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Review: The Lonely Londoners

February 16, 2010

Publisher: Penguin/2006

(originally published by Alan Wingate/1956)

Paperback: 139 pages


A novella about a group of immigrants from the West Indies, where we follow characters like Henry “Sir Galahad” Oliver, Cap and Moses Aloetta. The Lonely Londoners is an account of life, love & survival in “the great city of London, centre of the world.” (p.134)


The Lonely Londoners is written in the style of a Creole language. This brings, perhaps, a level of realism but it does tend to drag you out of the story. I think most readers would not be used to the structuring of sentences, and the eye tends to stutter, rather than glide over the prose. An inconsequential problem, you may think, but something that takes you out of the world a story is showing you is not a good thing.

The Lonely Londoners isn’t a great book, an important one maybe but great it is not. It’s all rather aimless, structurally it resembles more a vignettes than a full-blown story. That might have been Selvon’s idea but I never get to know these characters, yes, they have anecdotes but who are they? What makes them tick?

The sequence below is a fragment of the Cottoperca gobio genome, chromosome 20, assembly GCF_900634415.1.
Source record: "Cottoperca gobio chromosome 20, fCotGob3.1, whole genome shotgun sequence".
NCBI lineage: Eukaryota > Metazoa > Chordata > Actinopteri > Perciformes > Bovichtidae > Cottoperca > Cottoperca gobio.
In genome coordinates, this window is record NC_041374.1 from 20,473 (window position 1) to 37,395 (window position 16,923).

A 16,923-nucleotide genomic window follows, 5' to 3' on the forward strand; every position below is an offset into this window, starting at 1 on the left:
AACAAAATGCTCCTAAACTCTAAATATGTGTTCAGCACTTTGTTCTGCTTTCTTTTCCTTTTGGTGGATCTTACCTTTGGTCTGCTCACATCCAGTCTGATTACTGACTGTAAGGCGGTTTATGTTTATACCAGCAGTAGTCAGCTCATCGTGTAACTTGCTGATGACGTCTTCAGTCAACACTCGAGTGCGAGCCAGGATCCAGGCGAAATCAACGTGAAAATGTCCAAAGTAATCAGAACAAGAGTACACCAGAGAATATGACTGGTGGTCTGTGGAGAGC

This is not to say I didn’t enjoy it but once finished you’re left to ponder what the point was, what did I get out of this? I’m sure it has its fans, and I can see why it would be classed as an important book.


An enjoyable but slight read, don’t be expecting to be blown away by it but probably worth a read.

One Comment leave one →
  1. Anonymous permalink
    October 24, 2011 10:26 pm

    when other nationalities write using their local dialect, is it viewed in the same way as this book is? Hardly think so. . .the more things change is the more they remain the same.

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